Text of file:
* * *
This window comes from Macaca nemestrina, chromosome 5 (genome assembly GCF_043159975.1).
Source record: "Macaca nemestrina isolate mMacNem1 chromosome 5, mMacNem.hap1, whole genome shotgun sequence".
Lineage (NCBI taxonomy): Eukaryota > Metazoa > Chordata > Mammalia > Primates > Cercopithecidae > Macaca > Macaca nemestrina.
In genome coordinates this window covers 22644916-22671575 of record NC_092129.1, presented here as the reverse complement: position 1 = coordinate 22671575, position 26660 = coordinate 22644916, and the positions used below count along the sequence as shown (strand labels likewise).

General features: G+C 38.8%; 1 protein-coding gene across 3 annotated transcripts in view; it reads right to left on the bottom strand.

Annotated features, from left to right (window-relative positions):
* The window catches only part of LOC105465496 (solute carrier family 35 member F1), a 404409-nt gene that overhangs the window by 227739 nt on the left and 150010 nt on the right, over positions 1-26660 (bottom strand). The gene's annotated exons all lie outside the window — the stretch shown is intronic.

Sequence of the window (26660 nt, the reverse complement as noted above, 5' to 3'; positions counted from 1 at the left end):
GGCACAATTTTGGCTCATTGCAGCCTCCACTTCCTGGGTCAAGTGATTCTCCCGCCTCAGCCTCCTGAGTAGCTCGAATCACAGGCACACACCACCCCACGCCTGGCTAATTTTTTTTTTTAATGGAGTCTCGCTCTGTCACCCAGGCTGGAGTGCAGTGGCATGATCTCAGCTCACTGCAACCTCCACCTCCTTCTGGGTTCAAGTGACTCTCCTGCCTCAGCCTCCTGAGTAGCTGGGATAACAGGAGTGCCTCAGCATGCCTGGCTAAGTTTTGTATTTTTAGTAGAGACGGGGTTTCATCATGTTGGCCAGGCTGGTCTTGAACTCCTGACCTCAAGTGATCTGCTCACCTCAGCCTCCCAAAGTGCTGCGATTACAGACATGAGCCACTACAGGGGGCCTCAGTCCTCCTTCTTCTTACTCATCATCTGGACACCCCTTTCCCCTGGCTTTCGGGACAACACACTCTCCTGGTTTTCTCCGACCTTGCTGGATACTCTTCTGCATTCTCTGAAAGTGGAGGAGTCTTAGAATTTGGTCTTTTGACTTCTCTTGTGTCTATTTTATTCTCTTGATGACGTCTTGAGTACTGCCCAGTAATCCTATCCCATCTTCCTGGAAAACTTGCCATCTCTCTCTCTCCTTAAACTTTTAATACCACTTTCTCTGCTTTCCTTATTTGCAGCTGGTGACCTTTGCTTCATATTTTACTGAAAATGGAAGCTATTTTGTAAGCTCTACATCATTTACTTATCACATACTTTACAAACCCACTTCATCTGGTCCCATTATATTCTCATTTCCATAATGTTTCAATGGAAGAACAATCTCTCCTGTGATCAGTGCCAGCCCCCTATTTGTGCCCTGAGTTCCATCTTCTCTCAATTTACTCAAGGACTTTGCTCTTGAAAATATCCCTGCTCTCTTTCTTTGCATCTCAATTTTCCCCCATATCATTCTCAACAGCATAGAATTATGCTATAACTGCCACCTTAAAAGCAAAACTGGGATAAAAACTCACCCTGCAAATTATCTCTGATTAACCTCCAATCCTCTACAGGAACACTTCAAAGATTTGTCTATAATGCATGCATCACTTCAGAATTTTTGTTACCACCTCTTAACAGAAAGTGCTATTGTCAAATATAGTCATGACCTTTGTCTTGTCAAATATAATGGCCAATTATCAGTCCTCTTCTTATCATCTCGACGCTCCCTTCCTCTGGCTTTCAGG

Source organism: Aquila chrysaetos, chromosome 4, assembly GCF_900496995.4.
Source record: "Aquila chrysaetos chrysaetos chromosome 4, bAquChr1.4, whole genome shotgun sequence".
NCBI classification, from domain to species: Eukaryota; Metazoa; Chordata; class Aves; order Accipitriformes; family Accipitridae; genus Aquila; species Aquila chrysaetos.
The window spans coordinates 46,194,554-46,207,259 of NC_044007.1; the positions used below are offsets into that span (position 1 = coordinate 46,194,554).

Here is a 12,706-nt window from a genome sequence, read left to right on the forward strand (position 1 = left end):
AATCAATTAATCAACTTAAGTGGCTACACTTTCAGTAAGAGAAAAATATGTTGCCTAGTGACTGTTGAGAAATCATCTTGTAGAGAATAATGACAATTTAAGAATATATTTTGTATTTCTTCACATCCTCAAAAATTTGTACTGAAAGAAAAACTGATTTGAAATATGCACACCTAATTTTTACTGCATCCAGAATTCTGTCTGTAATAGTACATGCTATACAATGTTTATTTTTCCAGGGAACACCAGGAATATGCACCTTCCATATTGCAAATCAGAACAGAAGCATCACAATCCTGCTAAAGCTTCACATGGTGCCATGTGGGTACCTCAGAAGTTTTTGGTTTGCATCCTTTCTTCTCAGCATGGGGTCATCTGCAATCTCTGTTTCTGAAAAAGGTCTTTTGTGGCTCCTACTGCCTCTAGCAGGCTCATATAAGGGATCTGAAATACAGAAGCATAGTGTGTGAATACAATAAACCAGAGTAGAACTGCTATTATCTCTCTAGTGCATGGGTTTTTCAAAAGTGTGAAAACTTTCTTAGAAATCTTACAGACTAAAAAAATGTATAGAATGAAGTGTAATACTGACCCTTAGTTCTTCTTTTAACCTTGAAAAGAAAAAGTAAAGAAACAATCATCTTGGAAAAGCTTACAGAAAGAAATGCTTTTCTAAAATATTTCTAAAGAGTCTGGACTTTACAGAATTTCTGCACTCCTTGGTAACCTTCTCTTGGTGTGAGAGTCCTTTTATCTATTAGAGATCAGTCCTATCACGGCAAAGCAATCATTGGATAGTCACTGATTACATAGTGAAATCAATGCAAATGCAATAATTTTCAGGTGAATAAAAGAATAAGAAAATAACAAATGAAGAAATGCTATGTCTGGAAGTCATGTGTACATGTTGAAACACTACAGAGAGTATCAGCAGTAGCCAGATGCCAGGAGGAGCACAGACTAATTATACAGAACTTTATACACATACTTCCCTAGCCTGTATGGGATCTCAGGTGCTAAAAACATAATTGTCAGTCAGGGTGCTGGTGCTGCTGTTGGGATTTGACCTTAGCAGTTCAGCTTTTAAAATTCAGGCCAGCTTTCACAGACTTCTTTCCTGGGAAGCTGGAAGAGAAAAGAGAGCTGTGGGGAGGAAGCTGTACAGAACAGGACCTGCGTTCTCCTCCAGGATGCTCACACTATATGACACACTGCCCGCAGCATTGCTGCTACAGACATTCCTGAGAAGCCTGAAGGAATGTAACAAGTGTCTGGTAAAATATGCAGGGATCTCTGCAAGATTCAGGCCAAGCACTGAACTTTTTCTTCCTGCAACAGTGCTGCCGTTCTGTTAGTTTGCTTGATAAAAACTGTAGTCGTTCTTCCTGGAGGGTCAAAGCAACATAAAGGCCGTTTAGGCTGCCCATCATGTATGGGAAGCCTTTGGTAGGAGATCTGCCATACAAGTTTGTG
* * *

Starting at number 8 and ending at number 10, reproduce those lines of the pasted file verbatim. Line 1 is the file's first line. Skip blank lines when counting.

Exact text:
Sequence of the window (26660 nt, the reverse complement as noted above, 5' to 3'; positions counted from 1 at the left end):
GGCACAATTTTGGCTCATTGCAGCCTCCACTTCCTGGGTCAAGTGATTCTCCCGCCTCAGCCTCCTGAGTAGCTCGAATCACAGGCACACACCACCCCACGCCTGGCTAATTTTTTTTTTTAATGGAGTCTCGCTCTGTCACCCAGGCTGGAGTGCAGTGGCATGATCTCAGCTCACTGCAACCTCCACCTCCTTCTGGGTTCAAGTGACTCTCCTGCCTCAGCCTCCTGAGTAGCTGGGATAACAGGAGTGCCTCAGCATGCCTGGCTAAGTTTTGTATTTTTAGTAGAGACGGGGTTTCATCATGTTGGCCAGGCTGGTCTTGAACTCCTGACCTCAAGTGATCTGCTCACCTCAGCCTCCCAAAGTGCTGCGATTACAGACATGAGCCACTACAGGGGGCCTCAGTCCTCCTTCTTCTTACTCATCATCTGGACACCCCTTTCCCCTGGCTTTCGGGACAACACACTCTCCTGGTTTTCTCCGACCTTGCTGGATACTCTTCTGCATTCTCTGAAAGTGGAGGAGTCTTAGAATTTGGTCTTTTGACTTCTCTTGTGTCTATTTTATTCTCTTGATGACGTCTTGAGTACTGCCCAGTAATCCTATCCCATCTTCCTGGAAAACTTGCCATCTCTCTCTCTCCTTAAACTTTTAATACCACTTTCTCTGCTTTCCTTATTTGCAGCTGGTGACCTTTGCTTCATATTTTACTGAAAATGGAAGCTATTTTGTAAGCTCTACATCATTTACTTATCACATACTTTACAAACCCACTTCATCTGGTCCCATTATATTCTCATTTCCATAATGTTTCAATGGAAGAACAATCTCTCCTGTGATCAGTGCCAGCCCCCTATTTGTGCCCTGAGTTCCATCTTCTCTCAATTTACTCAAGGACTTTGCTCTTGAAAATATCCCTGCTCTCTTTCTTTGCATCTCAATTTTCCCCCATATCATTCTCAACAGCATAGAATTATGCTATAACTGCCACCTTAAAAGCAAAACTGGGATAAAAACTCACCCTGCAAATTATCTCTGATTAACCTCCAATCCTCTACAGGAACACTTCAAAGATTTGTCTATAATGCATGCATCACTTCAGAATTTTTGTTACCACCTCTTAACAGAAAGTGCTATTGTCAAATATAGTCATGACCTTTGTCTTGTCAAATATAATGGCCAATTATCAGTCCTCTTCTTATCATCTCGACGCTCCCTTCCTCTGGCTTTCAGG

Source organism: Aquila chrysaetos, chromosome 4, assembly GCF_900496995.4.